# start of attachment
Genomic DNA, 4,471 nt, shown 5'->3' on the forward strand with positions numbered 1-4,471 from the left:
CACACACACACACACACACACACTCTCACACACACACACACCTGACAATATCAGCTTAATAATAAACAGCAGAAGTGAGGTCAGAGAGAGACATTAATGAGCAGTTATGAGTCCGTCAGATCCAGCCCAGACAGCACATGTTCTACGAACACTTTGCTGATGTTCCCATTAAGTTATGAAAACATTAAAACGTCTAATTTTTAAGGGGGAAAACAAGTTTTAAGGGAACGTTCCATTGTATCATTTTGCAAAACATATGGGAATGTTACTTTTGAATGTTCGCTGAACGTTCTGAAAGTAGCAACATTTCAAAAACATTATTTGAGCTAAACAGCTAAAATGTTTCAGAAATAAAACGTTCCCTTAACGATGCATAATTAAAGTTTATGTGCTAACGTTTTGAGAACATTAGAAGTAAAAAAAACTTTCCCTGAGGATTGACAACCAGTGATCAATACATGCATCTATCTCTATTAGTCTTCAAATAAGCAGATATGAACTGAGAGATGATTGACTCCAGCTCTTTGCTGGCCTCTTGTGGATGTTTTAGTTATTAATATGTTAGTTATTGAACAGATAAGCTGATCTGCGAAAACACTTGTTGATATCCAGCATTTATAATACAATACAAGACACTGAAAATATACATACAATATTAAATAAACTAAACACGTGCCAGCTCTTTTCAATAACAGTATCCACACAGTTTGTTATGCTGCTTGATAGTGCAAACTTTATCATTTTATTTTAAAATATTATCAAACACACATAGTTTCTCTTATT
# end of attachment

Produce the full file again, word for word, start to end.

Genomic DNA, 4,471 nt, shown 5'->3' on the forward strand with positions numbered 1-4,471 from the left:
CACACACACACACACACACACACTCTCACACACACACACACCTGACAATATCAGCTTAATAATAAACAGCAGAAGTGAGGTCAGAGAGAGACATTAATGAGCAGTTATGAGTCCGTCAGATCCAGCCCAGACAGCACATGTTCTACGAACACTTTGCTGATGTTCCCATTAAGTTATGAAAACATTAAAACGTCTAATTTTTAAGGGGGAAAACAAGTTTTAAGGGAACGTTCCATTGTATCATTTTGCAAAACATATGGGAATGTTACTTTTGAATGTTCGCTGAACGTTCTGAAAGTAGCAACATTTCAAAAACATTATTTGAGCTAAACAGCTAAAATGTTTCAGAAATAAAACGTTCCCTTAACGATGCATAATTAAAGTTTATGTGCTAACGTTTTGAGAACATTAGAAGTAAAAAAAACTTTCCCTGAGGATTGACAACCAGTGATCAATACATGCATCTATCTCTATTAGTCTTCAAATAAGCAGATATGAACTGAGAGATGATTGACTCCAGCTCTTTGCTGGCCTCTTGTGGATGTTTTAGTTATTAATATGTTAGTTATTGAACAGATAAGCTGATCTGCGAAAACACTTGTTGATATCCAGCATTTATAATACAATACAAGACACTGAAAATATACATACAATATTAAATAAACTAAACACGTGCCAGCTCTTTTCAATAACAGTATCCACACAGTTTGTTATGCTGCTTGATAGTGCAAACTTTATCATTTTATTTTAAAATATTATCAAACACACATAGTTTCTCTTATT